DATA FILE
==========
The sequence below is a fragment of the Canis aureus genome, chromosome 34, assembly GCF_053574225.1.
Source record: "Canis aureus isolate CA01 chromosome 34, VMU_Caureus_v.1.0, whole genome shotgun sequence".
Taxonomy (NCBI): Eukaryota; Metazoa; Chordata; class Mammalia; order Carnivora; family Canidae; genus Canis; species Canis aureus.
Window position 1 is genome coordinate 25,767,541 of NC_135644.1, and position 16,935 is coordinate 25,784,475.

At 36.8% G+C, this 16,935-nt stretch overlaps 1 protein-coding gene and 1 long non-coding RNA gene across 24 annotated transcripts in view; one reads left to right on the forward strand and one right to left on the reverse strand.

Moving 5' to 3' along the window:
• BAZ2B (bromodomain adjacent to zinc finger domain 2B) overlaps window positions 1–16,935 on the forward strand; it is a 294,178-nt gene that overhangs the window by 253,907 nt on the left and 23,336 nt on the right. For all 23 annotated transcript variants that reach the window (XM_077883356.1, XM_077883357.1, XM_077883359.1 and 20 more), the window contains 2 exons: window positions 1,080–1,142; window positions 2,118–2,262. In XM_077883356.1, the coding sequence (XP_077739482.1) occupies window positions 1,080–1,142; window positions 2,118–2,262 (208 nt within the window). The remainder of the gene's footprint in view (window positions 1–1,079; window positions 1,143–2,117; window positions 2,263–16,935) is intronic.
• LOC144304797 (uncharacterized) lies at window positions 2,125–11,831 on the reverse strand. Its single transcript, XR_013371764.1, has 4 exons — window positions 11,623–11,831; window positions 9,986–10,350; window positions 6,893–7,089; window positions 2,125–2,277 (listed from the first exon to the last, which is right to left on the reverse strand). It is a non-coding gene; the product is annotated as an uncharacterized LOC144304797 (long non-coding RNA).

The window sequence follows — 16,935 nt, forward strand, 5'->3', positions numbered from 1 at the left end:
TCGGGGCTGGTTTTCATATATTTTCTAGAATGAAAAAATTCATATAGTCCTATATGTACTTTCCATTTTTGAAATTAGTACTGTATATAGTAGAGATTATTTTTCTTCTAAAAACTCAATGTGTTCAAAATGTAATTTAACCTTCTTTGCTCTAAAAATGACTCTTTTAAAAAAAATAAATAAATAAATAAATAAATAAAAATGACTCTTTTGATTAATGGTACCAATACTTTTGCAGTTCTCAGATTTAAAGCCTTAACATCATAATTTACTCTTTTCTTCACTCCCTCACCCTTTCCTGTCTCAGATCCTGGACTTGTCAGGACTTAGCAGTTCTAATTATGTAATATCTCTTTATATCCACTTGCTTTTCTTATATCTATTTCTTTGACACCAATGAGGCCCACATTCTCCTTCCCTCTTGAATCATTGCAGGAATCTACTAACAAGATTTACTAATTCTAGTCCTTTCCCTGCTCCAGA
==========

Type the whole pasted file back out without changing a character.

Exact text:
The sequence below is a fragment of the Canis aureus genome, chromosome 34, assembly GCF_053574225.1.
Source record: "Canis aureus isolate CA01 chromosome 34, VMU_Caureus_v.1.0, whole genome shotgun sequence".
Taxonomy (NCBI): Eukaryota; Metazoa; Chordata; class Mammalia; order Carnivora; family Canidae; genus Canis; species Canis aureus.
Window position 1 is genome coordinate 25,767,541 of NC_135644.1, and position 16,935 is coordinate 25,784,475.

At 36.8% G+C, this 16,935-nt stretch overlaps 1 protein-coding gene and 1 long non-coding RNA gene across 24 annotated transcripts in view; one reads left to right on the forward strand and one right to left on the reverse strand.

Moving 5' to 3' along the window:
• BAZ2B (bromodomain adjacent to zinc finger domain 2B) overlaps window positions 1–16,935 on the forward strand; it is a 294,178-nt gene that overhangs the window by 253,907 nt on the left and 23,336 nt on the right. For all 23 annotated transcript variants that reach the window (XM_077883356.1, XM_077883357.1, XM_077883359.1 and 20 more), the window contains 2 exons: window positions 1,080–1,142; window positions 2,118–2,262. In XM_077883356.1, the coding sequence (XP_077739482.1) occupies window positions 1,080–1,142; window positions 2,118–2,262 (208 nt within the window). The remainder of the gene's footprint in view (window positions 1–1,079; window positions 1,143–2,117; window positions 2,263–16,935) is intronic.
• LOC144304797 (uncharacterized) lies at window positions 2,125–11,831 on the reverse strand. Its single transcript, XR_013371764.1, has 4 exons — window positions 11,623–11,831; window positions 9,986–10,350; window positions 6,893–7,089; window positions 2,125–2,277 (listed from the first exon to the last, which is right to left on the reverse strand). It is a non-coding gene; the product is annotated as an uncharacterized LOC144304797 (long non-coding RNA).

The window sequence follows — 16,935 nt, forward strand, 5'->3', positions numbered from 1 at the left end:
TCGGGGCTGGTTTTCATATATTTTCTAGAATGAAAAAATTCATATAGTCCTATATGTACTTTCCATTTTTGAAATTAGTACTGTATATAGTAGAGATTATTTTTCTTCTAAAAACTCAATGTGTTCAAAATGTAATTTAACCTTCTTTGCTCTAAAAATGACTCTTTTAAAAAAAATAAATAAATAAATAAATAAATAAAAATGACTCTTTTGATTAATGGTACCAATACTTTTGCAGTTCTCAGATTTAAAGCCTTAACATCATAATTTACTCTTTTCTTCACTCCCTCACCCTTTCCTGTCTCAGATCCTGGACTTGTCAGGACTTAGCAGTTCTAATTATGTAATATCTCTTTATATCCACTTGCTTTTCTTATATCTATTTCTTTGACACCAATGAGGCCCACATTCTCCTTCCCTCTTGAATCATTGCAGGAATCTACTAACAAGATTTACTAATTCTAGTCCTTTCCCTGCTCCAGA